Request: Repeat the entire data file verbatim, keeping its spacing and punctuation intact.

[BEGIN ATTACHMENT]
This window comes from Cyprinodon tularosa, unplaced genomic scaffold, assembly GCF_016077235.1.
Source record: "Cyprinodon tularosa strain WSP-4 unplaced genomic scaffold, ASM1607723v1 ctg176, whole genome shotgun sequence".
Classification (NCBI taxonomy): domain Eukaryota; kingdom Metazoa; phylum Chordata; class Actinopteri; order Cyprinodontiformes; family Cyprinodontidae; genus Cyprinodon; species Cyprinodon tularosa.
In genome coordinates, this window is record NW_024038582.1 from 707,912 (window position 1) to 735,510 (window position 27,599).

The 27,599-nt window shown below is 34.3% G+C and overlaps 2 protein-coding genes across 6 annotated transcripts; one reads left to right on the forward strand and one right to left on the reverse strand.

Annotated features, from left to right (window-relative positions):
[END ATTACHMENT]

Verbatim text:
This window comes from Cyprinodon tularosa, unplaced genomic scaffold, assembly GCF_016077235.1.
Source record: "Cyprinodon tularosa strain WSP-4 unplaced genomic scaffold, ASM1607723v1 ctg176, whole genome shotgun sequence".
Classification (NCBI taxonomy): domain Eukaryota; kingdom Metazoa; phylum Chordata; class Actinopteri; order Cyprinodontiformes; family Cyprinodontidae; genus Cyprinodon; species Cyprinodon tularosa.
In genome coordinates, this window is record NW_024038582.1 from 707,912 (window position 1) to 735,510 (window position 27,599).

The 27,599-nt window shown below is 34.3% G+C and overlaps 2 protein-coding genes across 6 annotated transcripts; one reads left to right on the forward strand and one right to left on the reverse strand.

Annotated features, from left to right (window-relative positions):